St Lucia has an exceptionally high murder rate for its 180,000-strong population, with the St Lucian News reporting nine homicides in the first two weeks of 2017. Violent attacks on visiting sailors remain relatively rare, although in February 2016 a British sailor on a Girls for Sail course was raped at her villa accommodation.
The Caribbean Safety and Security Net website (CSSN), which collects data on crimes against yachts in the region, identifies St Lucia as a crime ‘hotspot’, particularly for burglary and theft. Mrs Pratt says she was surprised by how quickly what seemed to be a robbery descended into violence. The attackers appeared unarmed.
“Roger went up the companionway steps, we looked out, and he said ‘Go away, just go away’,” she recalls. “Then I don’t quite know what happened because it all goes very blurry, but the next thing I remember is Roger was on the counter, right at the stern, and I was in a ‘half Nelson’, someone had put their arms around me, and we’re all fighting.
“I think it was four young men, faced with something they weren’t expecting: a defence, being challenged. It was a robbery that got out of control.”
The Pratts’ attackers left without stealing any possessions. “Roger went into the water, and at that point someone said something in patois and they all just stopped, jumped over the side and swam to the shore. I think they were seriously spooked.
“In the end they found my computer and my handbag, but after Roger went over the side, they just dropped everything and went.”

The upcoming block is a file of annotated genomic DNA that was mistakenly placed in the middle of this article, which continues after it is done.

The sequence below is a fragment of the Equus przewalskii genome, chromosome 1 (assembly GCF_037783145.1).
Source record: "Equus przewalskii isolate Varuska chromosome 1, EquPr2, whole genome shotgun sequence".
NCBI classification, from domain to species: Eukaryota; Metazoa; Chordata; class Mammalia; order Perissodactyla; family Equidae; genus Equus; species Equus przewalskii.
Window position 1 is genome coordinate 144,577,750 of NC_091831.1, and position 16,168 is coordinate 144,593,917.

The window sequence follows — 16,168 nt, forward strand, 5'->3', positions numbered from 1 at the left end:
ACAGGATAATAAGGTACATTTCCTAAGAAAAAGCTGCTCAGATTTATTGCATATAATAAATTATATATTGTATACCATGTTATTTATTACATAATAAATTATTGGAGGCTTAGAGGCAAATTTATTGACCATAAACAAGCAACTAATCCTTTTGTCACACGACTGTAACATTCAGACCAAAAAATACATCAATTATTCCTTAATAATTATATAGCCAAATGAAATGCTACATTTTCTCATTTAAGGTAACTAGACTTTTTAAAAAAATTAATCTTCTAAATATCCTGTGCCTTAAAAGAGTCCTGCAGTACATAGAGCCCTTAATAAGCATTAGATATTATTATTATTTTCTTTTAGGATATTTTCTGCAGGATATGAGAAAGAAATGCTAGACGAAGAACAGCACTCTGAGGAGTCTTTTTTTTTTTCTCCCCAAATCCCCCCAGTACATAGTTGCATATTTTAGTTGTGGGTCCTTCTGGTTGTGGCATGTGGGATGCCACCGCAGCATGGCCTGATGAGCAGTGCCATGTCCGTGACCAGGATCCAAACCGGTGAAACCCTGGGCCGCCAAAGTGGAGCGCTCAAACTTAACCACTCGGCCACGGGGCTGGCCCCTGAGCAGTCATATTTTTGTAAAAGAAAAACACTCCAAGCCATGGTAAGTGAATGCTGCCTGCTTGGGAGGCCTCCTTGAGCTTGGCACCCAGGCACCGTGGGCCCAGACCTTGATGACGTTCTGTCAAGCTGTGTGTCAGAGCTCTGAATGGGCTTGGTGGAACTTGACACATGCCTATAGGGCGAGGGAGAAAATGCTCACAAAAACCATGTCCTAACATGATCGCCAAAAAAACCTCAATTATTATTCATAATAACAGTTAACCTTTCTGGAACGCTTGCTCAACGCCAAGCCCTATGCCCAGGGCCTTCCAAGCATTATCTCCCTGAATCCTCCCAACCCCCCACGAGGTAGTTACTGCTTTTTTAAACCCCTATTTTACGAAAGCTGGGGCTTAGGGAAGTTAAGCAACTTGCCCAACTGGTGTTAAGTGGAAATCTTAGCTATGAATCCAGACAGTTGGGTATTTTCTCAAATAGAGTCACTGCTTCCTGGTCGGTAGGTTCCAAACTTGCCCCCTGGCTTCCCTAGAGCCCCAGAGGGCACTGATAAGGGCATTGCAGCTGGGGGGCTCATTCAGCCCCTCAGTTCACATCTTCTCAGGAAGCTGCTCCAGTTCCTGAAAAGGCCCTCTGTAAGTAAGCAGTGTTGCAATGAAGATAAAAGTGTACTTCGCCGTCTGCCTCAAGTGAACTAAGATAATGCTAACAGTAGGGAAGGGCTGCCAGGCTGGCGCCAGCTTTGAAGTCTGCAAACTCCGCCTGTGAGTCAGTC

Mrs Pratt hopes that raising awareness of her case will put pressure on the authorities to speed up the process, especially given the island’s economic dependence on tourism. Yachting tourism is a significant part of that – last year the ARC transatlantic rally alone delivered 1,307 visiting crew on 219 yachts to the island.
“I’ve pretty much written off Roger’s trial. Nothing is going to bring Roger back. But this isn’t just about me, this is about the people of St Lucia who can’t rely on their government to deliver proper systems of justice for them, or for tourists,” she comments.
Kim White, who runs the CSSN, says, “When [sailors] are victims of serious crime they might receive a brief window of often carefully managed attention from local authorities and in the media, and then they seem forgotten. Victims and their families, when most vulnerable, have no experience or counsel and are up against those who sadly do, but whose overriding interests are too often politically and economically motivated.”
White’s advice to anyone who is the victim of serious crime abroad is to include your local home country consular officials from the start, particularly when language is a barrier.
Margaret Pratt says she does not want to dissuade people from visiting St Lucia. “We were well prepared, we’d spent a lot of time thinking and planning. And we were unlucky.
“I don’t want to put people off going, but when things go wrong it can be differently horrible than you expect.”